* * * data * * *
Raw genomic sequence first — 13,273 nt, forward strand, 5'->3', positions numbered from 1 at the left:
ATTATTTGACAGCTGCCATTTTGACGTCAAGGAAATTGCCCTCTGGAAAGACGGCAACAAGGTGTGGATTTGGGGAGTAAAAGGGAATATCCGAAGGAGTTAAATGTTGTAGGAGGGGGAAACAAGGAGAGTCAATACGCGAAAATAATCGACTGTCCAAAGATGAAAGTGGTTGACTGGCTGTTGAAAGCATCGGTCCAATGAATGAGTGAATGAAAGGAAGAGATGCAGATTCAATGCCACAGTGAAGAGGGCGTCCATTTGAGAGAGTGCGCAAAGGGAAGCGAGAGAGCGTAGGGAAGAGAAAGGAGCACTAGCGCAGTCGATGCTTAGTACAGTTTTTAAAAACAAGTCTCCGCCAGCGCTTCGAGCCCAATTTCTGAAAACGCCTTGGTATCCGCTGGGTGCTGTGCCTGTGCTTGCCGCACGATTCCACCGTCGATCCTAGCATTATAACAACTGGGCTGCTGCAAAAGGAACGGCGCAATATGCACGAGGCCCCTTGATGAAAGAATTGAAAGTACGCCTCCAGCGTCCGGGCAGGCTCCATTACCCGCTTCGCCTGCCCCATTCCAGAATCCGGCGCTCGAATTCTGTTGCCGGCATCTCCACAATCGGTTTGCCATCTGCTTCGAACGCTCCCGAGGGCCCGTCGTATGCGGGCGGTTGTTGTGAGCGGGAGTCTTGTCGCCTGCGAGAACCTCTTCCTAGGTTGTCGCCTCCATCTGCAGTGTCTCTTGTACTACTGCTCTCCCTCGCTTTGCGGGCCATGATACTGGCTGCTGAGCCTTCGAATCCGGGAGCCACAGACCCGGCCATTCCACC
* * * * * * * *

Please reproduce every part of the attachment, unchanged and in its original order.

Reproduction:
Raw genomic sequence first — 13,273 nt, forward strand, 5'->3', positions numbered from 1 at the left:
ATTATTTGACAGCTGCCATTTTGACGTCAAGGAAATTGCCCTCTGGAAAGACGGCAACAAGGTGTGGATTTGGGGAGTAAAAGGGAATATCCGAAGGAGTTAAATGTTGTAGGAGGGGGAAACAAGGAGAGTCAATACGCGAAAATAATCGACTGTCCAAAGATGAAAGTGGTTGACTGGCTGTTGAAAGCATCGGTCCAATGAATGAGTGAATGAAAGGAAGAGATGCAGATTCAATGCCACAGTGAAGAGGGCGTCCATTTGAGAGAGTGCGCAAAGGGAAGCGAGAGAGCGTAGGGAAGAGAAAGGAGCACTAGCGCAGTCGATGCTTAGTACAGTTTTTAAAAACAAGTCTCCGCCAGCGCTTCGAGCCCAATTTCTGAAAACGCCTTGGTATCCGCTGGGTGCTGTGCCTGTGCTTGCCGCACGATTCCACCGTCGATCCTAGCATTATAACAACTGGGCTGCTGCAAAAGGAACGGCGCAATATGCACGAGGCCCCTTGATGAAAGAATTGAAAGTACGCCTCCAGCGTCCGGGCAGGCTCCATTACCCGCTTCGCCTGCCCCATTCCAGAATCCGGCGCTCGAATTCTGTTGCCGGCATCTCCACAATCGGTTTGCCATCTGCTTCGAACGCTCCCGAGGGCCCGTCGTATGCGGGCGGTTGTTGTGAGCGGGAGTCTTGTCGCCTGCGAGAACCTCTTCCTAGGTTGTCGCCTCCATCTGCAGTGTCTCTTGTACTACTGCTCTCCCTCGCTTTGCGGGCCATGATACTGGCTGCTGAGCCTTCGAATCCGGGAGCCACAGACCCGGCCATTCCACC